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You can rotate a circle so that every point on it (just the perimeter, not the interior) moves "equally". That is, every point moves with the same speed and even has the same "acceleration" (first-order derivative of velocity, which is the first-order derivative of a point's movement wrt time).

However, there is no way to rotate a sphere with this same character: the farthest points from the axis of rotation (equator) move much faster and have greater acceleration than the points closest to the axis (poles).

AFAIK, there is no closed (finite, no edges) 3-dimensional surface with this property. You can do it with a cylinder, but that is not a closed shape.

You could also do it with a torus by rotating it through the center (rather than around the center) the way a smoke ring does, but that's not a true "rigid" rotation (all points maintain the same distance to all other points throughout the rotation). The points on the inner part of the ring are closer together than those on the outside.

What I've been wondering is how this plays out in higher dimensions? Can the volume-surface of a 4D sphere be rigidly rotated equally like a 2D circle? Or does it fall to the same problems as 3D spheres? What about even higher dimensional spheres?

For that matter, are there any higher dimensional closed shapes that can be so rotated?

For clarity, I am only looking for "smooth" shapes, no significant discontinuities, and not just a disconnected set of points.

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One way to make sense of what you wrote is: one can rotate odd-dimensional spheres without any fixed points.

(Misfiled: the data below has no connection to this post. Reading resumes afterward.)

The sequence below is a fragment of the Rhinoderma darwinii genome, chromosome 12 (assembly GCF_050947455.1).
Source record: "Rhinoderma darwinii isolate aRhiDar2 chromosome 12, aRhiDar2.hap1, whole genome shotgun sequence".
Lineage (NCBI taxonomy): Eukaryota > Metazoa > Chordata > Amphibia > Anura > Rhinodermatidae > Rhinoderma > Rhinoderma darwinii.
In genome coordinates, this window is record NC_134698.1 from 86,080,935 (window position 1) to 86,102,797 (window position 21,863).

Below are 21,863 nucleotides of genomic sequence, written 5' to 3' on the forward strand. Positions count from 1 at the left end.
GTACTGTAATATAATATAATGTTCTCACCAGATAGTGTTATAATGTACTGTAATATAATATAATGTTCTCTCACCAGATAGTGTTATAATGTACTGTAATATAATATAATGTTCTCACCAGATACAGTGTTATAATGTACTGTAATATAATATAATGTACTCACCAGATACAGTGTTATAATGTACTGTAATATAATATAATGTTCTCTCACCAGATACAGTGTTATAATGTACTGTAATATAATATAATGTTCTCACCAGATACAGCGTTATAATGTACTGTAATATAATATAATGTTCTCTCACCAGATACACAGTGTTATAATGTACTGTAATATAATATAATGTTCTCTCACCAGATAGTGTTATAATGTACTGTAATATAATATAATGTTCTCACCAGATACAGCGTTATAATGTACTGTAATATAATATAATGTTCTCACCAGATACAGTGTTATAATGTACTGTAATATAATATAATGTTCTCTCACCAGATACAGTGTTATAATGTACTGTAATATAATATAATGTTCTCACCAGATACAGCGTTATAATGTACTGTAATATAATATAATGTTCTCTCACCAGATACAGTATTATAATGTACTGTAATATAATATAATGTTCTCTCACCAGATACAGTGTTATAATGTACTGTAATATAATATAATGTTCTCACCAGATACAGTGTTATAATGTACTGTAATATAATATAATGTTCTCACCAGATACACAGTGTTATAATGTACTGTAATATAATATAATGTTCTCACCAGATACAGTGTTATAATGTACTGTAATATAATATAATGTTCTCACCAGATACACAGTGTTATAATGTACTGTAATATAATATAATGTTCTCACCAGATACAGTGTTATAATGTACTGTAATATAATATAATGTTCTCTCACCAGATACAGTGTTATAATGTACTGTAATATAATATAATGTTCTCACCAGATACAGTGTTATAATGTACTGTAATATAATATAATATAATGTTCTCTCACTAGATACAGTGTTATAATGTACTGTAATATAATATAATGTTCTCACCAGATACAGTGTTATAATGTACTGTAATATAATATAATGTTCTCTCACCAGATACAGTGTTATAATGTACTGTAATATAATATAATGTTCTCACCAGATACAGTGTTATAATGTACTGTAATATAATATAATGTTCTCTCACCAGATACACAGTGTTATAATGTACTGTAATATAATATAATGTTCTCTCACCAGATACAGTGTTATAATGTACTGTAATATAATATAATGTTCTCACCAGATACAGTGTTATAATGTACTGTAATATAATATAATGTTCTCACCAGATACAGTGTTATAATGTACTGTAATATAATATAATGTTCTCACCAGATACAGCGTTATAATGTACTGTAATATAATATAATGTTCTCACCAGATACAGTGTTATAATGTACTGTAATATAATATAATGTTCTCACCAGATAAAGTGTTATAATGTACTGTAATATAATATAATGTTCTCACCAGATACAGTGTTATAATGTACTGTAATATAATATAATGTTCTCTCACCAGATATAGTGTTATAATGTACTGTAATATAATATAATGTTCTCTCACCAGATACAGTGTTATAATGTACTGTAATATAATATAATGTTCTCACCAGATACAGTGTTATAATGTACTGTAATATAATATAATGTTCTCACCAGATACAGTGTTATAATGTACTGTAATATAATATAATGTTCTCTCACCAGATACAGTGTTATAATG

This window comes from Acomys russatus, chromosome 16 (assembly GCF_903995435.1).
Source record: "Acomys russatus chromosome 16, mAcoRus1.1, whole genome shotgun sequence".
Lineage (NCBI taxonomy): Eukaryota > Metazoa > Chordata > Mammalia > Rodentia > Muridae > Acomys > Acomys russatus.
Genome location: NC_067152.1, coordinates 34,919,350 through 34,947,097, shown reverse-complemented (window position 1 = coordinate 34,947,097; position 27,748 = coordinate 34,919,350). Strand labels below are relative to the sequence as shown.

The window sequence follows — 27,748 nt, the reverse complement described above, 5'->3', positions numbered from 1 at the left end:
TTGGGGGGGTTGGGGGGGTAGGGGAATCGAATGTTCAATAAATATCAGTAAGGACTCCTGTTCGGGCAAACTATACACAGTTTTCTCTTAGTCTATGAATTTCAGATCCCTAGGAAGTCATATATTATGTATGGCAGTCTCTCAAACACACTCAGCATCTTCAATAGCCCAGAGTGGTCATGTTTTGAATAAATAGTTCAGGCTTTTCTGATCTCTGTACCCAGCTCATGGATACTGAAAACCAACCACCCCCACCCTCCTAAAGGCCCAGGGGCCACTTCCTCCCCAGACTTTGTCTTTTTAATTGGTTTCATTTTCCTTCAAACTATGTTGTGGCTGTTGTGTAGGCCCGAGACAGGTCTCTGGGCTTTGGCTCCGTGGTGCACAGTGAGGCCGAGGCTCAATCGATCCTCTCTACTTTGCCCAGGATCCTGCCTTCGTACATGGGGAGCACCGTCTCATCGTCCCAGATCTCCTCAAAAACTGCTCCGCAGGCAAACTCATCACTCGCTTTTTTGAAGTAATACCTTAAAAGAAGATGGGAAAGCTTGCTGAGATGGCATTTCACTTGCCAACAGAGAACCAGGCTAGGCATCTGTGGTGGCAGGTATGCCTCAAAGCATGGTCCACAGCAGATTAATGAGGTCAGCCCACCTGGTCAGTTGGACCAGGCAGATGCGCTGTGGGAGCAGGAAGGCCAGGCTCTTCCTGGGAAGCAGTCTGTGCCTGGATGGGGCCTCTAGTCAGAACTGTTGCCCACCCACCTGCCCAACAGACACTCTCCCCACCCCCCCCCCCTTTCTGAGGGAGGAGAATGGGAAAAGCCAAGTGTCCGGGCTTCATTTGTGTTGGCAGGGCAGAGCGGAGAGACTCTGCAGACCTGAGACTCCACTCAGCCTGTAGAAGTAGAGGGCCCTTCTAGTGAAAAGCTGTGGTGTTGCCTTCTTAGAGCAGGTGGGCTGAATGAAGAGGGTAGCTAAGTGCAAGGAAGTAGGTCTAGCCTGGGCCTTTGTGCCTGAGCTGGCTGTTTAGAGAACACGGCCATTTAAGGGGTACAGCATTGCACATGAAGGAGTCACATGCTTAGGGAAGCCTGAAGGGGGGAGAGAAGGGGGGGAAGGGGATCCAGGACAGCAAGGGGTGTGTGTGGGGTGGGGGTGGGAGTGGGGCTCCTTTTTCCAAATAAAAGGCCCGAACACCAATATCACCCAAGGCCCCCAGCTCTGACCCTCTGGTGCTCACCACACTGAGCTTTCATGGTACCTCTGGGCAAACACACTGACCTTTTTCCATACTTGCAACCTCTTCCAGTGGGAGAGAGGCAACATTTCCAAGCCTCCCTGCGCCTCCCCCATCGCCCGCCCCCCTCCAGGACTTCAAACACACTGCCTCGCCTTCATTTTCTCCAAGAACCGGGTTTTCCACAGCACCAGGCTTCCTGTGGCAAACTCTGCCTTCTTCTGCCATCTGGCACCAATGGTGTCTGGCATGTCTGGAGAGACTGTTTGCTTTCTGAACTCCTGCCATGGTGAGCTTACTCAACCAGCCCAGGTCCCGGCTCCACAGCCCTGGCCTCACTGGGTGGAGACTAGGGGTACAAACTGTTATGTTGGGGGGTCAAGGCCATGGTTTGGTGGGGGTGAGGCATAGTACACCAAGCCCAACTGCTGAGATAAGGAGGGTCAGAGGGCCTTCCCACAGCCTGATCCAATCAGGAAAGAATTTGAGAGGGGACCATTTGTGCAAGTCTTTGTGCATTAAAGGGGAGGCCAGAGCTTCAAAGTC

A way to do this is: if you identify $\mathbb R^{2n}$ with $\mathbb C^n$, then at time $t$ you multiply by $\exp(2\pi i t)$.

On the other hand, this is impossible for every even-dimensional sphere, due to the hairy ball theorem.

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  • $\begingroup$ This even gives makes every point on the $(2n-1)$-sphere move with the same absolute velocity, which is probably how "moves equally" in the question should be interpreted. $\endgroup$ – Henning Makholm May 27 '16 at 20:14
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    $\begingroup$ Ah, I see. Because the 3D sphere is a 2-sphere. Well that's a confusing convention... $\endgroup$ – RBarryYoung May 27 '16 at 20:29
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    $\begingroup$ @RBarryYoung This is one of those conventions that's confusing at first, but eventually turns out to be right. Specifically, we naively think of the 2-sphere as three-dimensional because that's where it lives: the 2-sphere naturally embeds into $\mathbb{R}^3$, which is three-dimensional. However, if we think of the 2-sphere "on its own", it is a two-dimensional space. It turns out that this latter approach - viewing spaces on their own, as opposed to where they embed - is the one that (most of the time) gives the right intuition for things. $\endgroup$ – Noah Schweber May 27 '16 at 20:31
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    $\begingroup$ @RBarryYoung: For an example of why the above convention makes more sense than the alternative, consider the torus $T^2 = S^1\times S^1$. The most obvious way of embedding it in $\mathbb{R}^4$ is by taking the product of two embeddings $S^1 \to \mathbb{R}^2$: thus $(\theta_1, \theta_2) \to (\cos \theta_1, \sin \theta_1, \cos \theta_2, \sin \theta_2)$. Or there's the familiar embedding in $\mathbb{R}^3$. The space it happens to live in is not much of an invariant; the dimension of the neighborhood of a point on the torus is. $\endgroup$ – anomaly May 27 '16 at 22:49
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    $\begingroup$ \begin{pmatrix}\cos t&\sin t&0&0\\ -\sin t&\cos t&0&0\\ 0&0&\cos t&\sin t\\ 0&0&-\sin t&\cos t \end{pmatrix} does the trick in $\mathbb R^4$, and you can guess how it goes in higher even dimensions. $\endgroup$ – Mariano Suárez-Álvarez May 28 '16 at 15:35

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